As Australia moves to begin pricing carbon emissions,
the health sector needs to step up and engage in the climate change debate, according to Prue Power
, CEO, Australian Healthcare & Hospitals Association (AHHA).
The sector should be looking to reduce its own carbon footprint, promote climate policies which will reduce the impacts of climate change on human health, and to ensure the preparedness of the health system for the challenges of climate change and warmer temperatures, she says.
How well prepared is the Australian health system for dealing with climate change?
Prue Power writes:
It may surprise many to know that the health sector is responsible for seven per cent of carbon emissions
from all buildings in Australia. 
I was surprised to learn this recently – I wouldn’t have slotted hospitals and health services as being big carbon emitters.
In the scheme of things they are not – energy used by buildings (both residential and commercial) accounts for
around 20 per cent of our greenhouse gas emissions in total, so seven per cent of that 20 per cent is a relatively small slice of the overall carbon pie. But by no means is it an insignificant one. 
Hospitals are high-energy intensity buildings – a factor of both the energy-intensive equipment that they use (such as diagnostic imaging and operating theatre equipment), and the fact that they operate 24 hours a day, 365 days per year.
According to one estimate
, on average a hospital requires at least twice as much energy per square metre as an office building.
It is timely to think about the health sector's carbon footprint, and about how well prepared we are to deal with the impacts of climate change over coming years and decades. This is why the AHHA has recently joined the Global Green and Healthy Hospitals Network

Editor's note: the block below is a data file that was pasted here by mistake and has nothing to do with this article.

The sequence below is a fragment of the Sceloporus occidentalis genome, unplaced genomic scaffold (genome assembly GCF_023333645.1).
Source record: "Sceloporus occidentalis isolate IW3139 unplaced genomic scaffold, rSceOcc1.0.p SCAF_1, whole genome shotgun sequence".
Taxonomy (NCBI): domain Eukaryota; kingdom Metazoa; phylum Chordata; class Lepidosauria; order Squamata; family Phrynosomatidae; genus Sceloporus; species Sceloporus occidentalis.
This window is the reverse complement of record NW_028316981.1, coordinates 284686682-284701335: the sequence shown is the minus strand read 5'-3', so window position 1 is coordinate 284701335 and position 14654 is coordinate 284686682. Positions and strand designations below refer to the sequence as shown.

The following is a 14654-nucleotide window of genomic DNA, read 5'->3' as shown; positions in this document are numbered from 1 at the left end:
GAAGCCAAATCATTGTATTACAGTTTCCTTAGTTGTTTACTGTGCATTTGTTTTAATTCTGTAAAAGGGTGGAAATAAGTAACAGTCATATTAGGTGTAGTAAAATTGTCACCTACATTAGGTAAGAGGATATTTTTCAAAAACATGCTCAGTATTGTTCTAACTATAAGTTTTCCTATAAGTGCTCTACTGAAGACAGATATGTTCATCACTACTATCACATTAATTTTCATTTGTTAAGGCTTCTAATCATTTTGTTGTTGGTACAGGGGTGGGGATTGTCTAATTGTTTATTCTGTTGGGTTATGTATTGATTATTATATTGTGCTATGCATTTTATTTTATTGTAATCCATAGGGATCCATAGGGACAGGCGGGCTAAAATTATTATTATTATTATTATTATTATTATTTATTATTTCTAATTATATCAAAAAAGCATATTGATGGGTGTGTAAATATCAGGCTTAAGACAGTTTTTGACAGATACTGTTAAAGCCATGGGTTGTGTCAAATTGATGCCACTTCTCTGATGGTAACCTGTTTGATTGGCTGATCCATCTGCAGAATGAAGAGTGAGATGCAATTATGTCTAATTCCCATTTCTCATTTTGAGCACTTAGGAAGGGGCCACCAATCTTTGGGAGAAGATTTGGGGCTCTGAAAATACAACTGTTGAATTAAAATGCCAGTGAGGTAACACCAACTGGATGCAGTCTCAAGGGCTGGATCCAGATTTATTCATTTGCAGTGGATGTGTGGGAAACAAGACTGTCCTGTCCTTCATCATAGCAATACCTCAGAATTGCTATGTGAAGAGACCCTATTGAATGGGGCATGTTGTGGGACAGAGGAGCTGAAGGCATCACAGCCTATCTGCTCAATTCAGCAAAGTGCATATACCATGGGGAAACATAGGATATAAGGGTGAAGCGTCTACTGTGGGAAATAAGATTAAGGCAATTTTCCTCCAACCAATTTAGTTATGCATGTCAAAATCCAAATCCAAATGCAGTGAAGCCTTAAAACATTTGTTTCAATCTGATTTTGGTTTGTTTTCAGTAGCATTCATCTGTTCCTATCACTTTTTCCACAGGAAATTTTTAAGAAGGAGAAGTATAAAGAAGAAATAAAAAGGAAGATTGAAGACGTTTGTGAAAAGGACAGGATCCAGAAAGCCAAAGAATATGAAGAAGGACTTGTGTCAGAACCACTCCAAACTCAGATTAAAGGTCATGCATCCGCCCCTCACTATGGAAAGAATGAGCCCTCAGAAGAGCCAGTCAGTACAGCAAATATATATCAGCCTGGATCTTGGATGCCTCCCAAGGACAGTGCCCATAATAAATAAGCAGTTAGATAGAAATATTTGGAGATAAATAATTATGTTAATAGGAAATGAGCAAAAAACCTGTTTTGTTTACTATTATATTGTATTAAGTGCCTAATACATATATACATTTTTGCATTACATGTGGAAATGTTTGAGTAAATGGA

, a global network dedicated to reducing the health sector’s ecological footprint, and promoting public environmental health.
Healthcare services and hospitals will not be directly affected by the carbon tax which comes into effect from 1 July, though they may experience some indirect flow-on costs, in the form of higher energy prices.
It is difficult to say precisely what the impact of higher energy costs on hospital budgets will be, though it is possible to say that energy costs make up only a very small component of hospital budgets. In a very small sample of major metropolitan hospitals in Victoria and Queensland analysed by the AHHA, energy costs made up approximately 0.79 per cent of total recurrent/operating costs. Any increase in energy costs will therefore have only a marginal impact on overall operating costs.
Even on a 10 per cent increase in energy costs scenario (the amount the Commonwealth Treasury expects household electricity costs to rise), the average increase in total operating costs would be 0.08 per cent.
Nonetheless, in multi-billion dollar state public hospital budgets, a 0.08 per cent increase can mean several million dollars. The Commonwealth argues though, that both current and future hospital financing arrangements effectively have in-built compensatory arrangements which should negate any impact – because current funding for public hospital services provided by the Commonwealth is indexed taking into account changes in health prices (including operating costs) year on year. And from 2014-15, the Commonwealth will begin to increase its funding contribution to 50 per cent of the efficient growth in hospital costs, which will also incorporate increases in hospitals’ operating costs (see these reports in the Herald Sun
and The Daily Telegraph
Improve energy efficiency
In any case, there is significant scope for the sector to improve its energy efficiency and reduce its carbon footprint – through small measures such as installing energy efficient lighting and switching off lights and equipment when not required, as many hospitals are already doing.